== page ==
RESULTS UK Child Survival team commemorates World Pneumonia Day, 12th November 2013. 

Today marks the 5th annual World Pneumonia Day, where the global health community call on leaders to scale-up existing interventions and invest in new technologies to tackle the leading cause of death in children under-five. Pneumonia is an infectious lung disease which kills more children than HIV/AIDS, malaria and tuberculosis combined. It is also one of the most overlooked conditions in global health, receiving relatively little new investments considering the scale of the problem. Last year, pneumonia was responsible for 1.1 million deaths in children, of which 99% of these were in developing countries. In other words pneumonia kills 3,000 children every day.


“It is utterly unacceptable that the poorest children in the world continue to die from a preventable and treatable condition simply because they are unable to access the care that can save their lives” said Aaron Oxley, Executive Director at RESULTS UK. “The situation is even more tragic because the solutions we have are cheap, simple, proven and highly effective.”

This year World Pneumonia Day is marked by an integrated approach to tackle pneumonia and diarrhoea together. Both diseases share common risk factors, such as poverty, undernutrition and poor environmental conditions, and consequently many of the solutions overlap. Earlier this year, the World Health Organisation (WHO) and UNICEF released the Global Action Plan to Control Pneumonia and Diarrhoea (GAPPD), to reflect the links between these two diseases and outline how they can be addressed together through a framework of “Prevent, Protect and Treat”. The recommended interventions include effective vaccines, simple treatments and improved household and environmental conditions.

Access to vaccines against the leading causes of pneumonia and diarrhoea are being scaled-up in low-income countries with support of the GAVI Alliance. To date, 34 GAVI-eligible countries have introduced the pneumococcal vaccine, with the aim of reaching 45 low-income countries by 2015. In doing so, it is estimated that this could avert more than 500,000 deaths by 2015.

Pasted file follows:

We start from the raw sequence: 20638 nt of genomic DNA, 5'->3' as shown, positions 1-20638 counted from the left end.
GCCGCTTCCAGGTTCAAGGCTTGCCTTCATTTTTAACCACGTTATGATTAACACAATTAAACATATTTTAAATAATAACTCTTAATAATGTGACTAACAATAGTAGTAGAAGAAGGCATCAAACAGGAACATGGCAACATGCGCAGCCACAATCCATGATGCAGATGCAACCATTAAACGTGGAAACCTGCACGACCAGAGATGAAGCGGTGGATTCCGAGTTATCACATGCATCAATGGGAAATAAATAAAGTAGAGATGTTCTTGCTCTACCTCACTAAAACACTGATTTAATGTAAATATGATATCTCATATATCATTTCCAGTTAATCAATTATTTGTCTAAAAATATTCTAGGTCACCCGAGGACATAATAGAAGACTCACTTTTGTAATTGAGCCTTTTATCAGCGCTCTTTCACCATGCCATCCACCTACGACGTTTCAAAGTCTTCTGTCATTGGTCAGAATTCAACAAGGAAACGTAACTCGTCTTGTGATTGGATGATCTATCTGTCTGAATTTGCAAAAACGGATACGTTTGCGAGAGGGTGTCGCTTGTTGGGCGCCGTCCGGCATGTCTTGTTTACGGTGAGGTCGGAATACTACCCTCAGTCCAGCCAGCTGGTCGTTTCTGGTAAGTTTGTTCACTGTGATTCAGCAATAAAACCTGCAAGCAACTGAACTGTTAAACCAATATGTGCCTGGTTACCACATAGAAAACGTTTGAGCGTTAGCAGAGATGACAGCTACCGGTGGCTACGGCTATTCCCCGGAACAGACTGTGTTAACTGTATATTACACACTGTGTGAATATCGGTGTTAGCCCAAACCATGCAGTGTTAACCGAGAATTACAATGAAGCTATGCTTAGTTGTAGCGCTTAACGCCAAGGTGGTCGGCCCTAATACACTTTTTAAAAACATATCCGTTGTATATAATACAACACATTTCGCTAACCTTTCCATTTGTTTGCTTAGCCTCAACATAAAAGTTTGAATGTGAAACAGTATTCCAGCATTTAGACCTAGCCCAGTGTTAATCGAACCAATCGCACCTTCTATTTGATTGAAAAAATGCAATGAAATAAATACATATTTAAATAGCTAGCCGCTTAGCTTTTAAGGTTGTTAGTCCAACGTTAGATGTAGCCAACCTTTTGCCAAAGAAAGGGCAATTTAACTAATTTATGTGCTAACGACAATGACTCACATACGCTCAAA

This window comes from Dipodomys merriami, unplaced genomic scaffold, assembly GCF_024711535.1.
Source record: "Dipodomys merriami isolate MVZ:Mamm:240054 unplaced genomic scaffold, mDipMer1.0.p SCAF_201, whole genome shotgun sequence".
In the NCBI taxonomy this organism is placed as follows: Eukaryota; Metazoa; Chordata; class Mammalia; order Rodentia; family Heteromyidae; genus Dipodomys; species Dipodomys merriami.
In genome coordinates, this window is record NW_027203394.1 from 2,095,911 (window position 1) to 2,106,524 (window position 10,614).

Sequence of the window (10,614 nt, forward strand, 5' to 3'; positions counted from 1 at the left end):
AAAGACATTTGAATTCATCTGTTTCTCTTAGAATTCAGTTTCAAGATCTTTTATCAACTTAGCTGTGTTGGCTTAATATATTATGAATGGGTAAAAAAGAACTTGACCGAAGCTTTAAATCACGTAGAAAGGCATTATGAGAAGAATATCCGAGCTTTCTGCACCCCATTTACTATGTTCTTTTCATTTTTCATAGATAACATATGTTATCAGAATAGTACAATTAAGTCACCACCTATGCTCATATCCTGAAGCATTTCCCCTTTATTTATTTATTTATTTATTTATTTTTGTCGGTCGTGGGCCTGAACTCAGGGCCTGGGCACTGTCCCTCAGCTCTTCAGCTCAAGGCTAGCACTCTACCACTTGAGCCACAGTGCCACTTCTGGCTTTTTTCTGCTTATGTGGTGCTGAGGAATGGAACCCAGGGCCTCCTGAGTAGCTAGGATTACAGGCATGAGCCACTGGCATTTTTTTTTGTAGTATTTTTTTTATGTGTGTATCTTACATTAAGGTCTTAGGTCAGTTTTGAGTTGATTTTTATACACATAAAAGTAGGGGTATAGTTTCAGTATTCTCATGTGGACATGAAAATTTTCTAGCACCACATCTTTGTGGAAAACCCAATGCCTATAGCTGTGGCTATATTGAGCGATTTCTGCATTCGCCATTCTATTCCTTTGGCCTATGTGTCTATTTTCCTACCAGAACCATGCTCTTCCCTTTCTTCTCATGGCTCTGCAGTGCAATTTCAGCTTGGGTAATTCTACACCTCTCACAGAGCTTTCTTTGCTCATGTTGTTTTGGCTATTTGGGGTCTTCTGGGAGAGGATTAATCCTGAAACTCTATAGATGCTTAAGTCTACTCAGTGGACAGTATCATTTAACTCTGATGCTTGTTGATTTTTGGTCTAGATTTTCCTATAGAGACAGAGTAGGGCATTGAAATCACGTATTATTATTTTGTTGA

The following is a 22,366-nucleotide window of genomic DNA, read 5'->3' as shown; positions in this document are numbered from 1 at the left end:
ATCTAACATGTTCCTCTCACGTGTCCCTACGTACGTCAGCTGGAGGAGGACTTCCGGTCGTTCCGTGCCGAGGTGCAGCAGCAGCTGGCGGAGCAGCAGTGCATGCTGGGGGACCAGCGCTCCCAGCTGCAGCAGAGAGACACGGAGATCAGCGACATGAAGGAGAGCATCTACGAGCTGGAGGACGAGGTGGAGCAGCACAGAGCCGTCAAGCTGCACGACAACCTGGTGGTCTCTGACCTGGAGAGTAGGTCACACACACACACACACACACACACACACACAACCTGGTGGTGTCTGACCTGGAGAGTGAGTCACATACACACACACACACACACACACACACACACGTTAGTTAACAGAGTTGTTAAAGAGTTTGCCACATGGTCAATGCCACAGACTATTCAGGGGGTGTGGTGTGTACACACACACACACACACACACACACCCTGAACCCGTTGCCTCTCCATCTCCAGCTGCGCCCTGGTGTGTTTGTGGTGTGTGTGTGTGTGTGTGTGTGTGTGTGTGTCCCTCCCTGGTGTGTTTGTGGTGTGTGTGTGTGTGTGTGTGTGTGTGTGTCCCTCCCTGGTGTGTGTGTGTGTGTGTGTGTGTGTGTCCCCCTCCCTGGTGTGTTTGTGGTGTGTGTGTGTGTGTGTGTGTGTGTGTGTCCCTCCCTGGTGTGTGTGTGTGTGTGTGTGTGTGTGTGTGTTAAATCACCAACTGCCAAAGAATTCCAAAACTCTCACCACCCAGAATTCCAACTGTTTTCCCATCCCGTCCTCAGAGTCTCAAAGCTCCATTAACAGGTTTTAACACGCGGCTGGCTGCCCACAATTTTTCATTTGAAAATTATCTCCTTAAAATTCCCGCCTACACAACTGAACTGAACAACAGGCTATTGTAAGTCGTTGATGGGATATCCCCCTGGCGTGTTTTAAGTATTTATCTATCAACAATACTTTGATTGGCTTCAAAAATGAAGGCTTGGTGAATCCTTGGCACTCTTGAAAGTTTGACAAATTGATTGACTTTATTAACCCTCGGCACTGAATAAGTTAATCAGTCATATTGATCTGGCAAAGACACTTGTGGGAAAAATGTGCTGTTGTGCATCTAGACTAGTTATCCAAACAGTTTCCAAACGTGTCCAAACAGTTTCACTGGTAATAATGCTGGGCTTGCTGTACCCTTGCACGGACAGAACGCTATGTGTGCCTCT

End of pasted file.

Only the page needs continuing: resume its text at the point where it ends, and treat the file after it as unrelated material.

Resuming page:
Unfortunately, vaccines cannot prevent all occurrences of pneumonia and diarrhoea, and without access to appropriate treatments children will continue to die needlessly. Greater efforts are needed to scale-up treatments including amoxicillin for pneumonia, and oral rehydration solution (ORS) and zinc for diarrhoea. Considering these treatments are cheap, easy to administer and proven to be highly effective, there is no reason why any child should be denied access. However, inappropriate prescribing of medicines, poor guidance for healthcare providers, insufficient financial resources and poor supply and demand of these products has hindered their widespread use in many developing countries. Efforts must also be targeted at the development of new diagnostics and treatment innovations to aid healthcare providers in effectively controlling these diseases.

On this day we call on governments around the world to do more by intensifying political commitment to child survival, adopting recommendations outlined in the GAPPD and increasing investments in pneumonia and diarrhoea to ensure that no child dies from preventable and treatable diseases.